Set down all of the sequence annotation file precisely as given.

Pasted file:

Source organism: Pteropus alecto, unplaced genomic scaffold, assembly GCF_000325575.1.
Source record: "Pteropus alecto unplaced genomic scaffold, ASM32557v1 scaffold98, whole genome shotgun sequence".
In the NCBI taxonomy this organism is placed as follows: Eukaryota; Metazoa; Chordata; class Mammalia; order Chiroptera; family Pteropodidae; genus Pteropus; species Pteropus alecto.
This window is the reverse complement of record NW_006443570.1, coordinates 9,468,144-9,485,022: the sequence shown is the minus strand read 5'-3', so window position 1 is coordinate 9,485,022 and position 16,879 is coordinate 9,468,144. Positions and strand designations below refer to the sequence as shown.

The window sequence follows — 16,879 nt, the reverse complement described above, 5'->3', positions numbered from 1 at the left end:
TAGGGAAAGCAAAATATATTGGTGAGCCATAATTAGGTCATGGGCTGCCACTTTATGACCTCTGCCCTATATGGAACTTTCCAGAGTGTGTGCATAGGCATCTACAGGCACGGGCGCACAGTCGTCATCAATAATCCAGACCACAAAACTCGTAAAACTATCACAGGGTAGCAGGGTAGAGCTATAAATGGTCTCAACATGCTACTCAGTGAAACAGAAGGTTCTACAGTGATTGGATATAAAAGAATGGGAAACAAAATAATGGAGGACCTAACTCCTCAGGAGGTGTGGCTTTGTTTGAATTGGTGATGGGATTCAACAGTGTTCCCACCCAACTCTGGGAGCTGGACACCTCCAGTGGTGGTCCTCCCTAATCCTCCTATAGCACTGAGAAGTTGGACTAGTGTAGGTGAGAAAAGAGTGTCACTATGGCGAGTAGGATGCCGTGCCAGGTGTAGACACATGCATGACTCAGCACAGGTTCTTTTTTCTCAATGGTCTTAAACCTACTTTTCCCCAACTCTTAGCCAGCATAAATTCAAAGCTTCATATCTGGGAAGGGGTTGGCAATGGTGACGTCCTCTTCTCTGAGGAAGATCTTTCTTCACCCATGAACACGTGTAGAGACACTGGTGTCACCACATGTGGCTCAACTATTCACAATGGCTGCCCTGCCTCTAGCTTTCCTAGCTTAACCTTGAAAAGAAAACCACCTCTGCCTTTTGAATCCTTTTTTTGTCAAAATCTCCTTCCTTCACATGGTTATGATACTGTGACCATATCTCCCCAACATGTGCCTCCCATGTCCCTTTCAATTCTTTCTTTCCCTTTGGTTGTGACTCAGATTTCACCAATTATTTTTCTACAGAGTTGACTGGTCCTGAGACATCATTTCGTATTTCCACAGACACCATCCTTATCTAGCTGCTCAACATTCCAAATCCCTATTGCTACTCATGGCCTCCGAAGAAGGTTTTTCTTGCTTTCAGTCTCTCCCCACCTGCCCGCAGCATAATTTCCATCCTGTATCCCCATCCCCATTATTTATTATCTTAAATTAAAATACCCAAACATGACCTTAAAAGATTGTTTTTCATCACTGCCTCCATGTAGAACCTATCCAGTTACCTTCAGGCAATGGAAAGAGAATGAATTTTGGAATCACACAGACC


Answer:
Source organism: Pteropus alecto, unplaced genomic scaffold, assembly GCF_000325575.1.
Source record: "Pteropus alecto unplaced genomic scaffold, ASM32557v1 scaffold98, whole genome shotgun sequence".
In the NCBI taxonomy this organism is placed as follows: Eukaryota; Metazoa; Chordata; class Mammalia; order Chiroptera; family Pteropodidae; genus Pteropus; species Pteropus alecto.
This window is the reverse complement of record NW_006443570.1, coordinates 9,468,144-9,485,022: the sequence shown is the minus strand read 5'-3', so window position 1 is coordinate 9,485,022 and position 16,879 is coordinate 9,468,144. Positions and strand designations below refer to the sequence as shown.

The window sequence follows — 16,879 nt, the reverse complement described above, 5'->3', positions numbered from 1 at the left end:
TAGGGAAAGCAAAATATATTGGTGAGCCATAATTAGGTCATGGGCTGCCACTTTATGACCTCTGCCCTATATGGAACTTTCCAGAGTGTGTGCATAGGCATCTACAGGCACGGGCGCACAGTCGTCATCAATAATCCAGACCACAAAACTCGTAAAACTATCACAGGGTAGCAGGGTAGAGCTATAAATGGTCTCAACATGCTACTCAGTGAAACAGAAGGTTCTACAGTGATTGGATATAAAAGAATGGGAAACAAAATAATGGAGGACCTAACTCCTCAGGAGGTGTGGCTTTGTTTGAATTGGTGATGGGATTCAACAGTGTTCCCACCCAACTCTGGGAGCTGGACACCTCCAGTGGTGGTCCTCCCTAATCCTCCTATAGCACTGAGAAGTTGGACTAGTGTAGGTGAGAAAAGAGTGTCACTATGGCGAGTAGGATGCCGTGCCAGGTGTAGACACATGCATGACTCAGCACAGGTTCTTTTTTCTCAATGGTCTTAAACCTACTTTTCCCCAACTCTTAGCCAGCATAAATTCAAAGCTTCATATCTGGGAAGGGGTTGGCAATGGTGACGTCCTCTTCTCTGAGGAAGATCTTTCTTCACCCATGAACACGTGTAGAGACACTGGTGTCACCACATGTGGCTCAACTATTCACAATGGCTGCCCTGCCTCTAGCTTTCCTAGCTTAACCTTGAAAAGAAAACCACCTCTGCCTTTTGAATCCTTTTTTTGTCAAAATCTCCTTCCTTCACATGGTTATGATACTGTGACCATATCTCCCCAACATGTGCCTCCCATGTCCCTTTCAATTCTTTCTTTCCCTTTGGTTGTGACTCAGATTTCACCAATTATTTTTCTACAGAGTTGACTGGTCCTGAGACATCATTTCGTATTTCCACAGACACCATCCTTATCTAGCTGCTCAACATTCCAAATCCCTATTGCTACTCATGGCCTCCGAAGAAGGTTTTTCTTGCTTTCAGTCTCTCCCCACCTGCCCGCAGCATAATTTCCATCCTGTATCCCCATCCCCATTATTTATTATCTTAAATTAAAATACCCAAACATGACCTTAAAAGATTGTTTTTCATCACTGCCTCCATGTAGAACCTATCCAGTTACCTTCAGGCAATGGAAAGAGAATGAATTTTGGAATCACACAGACC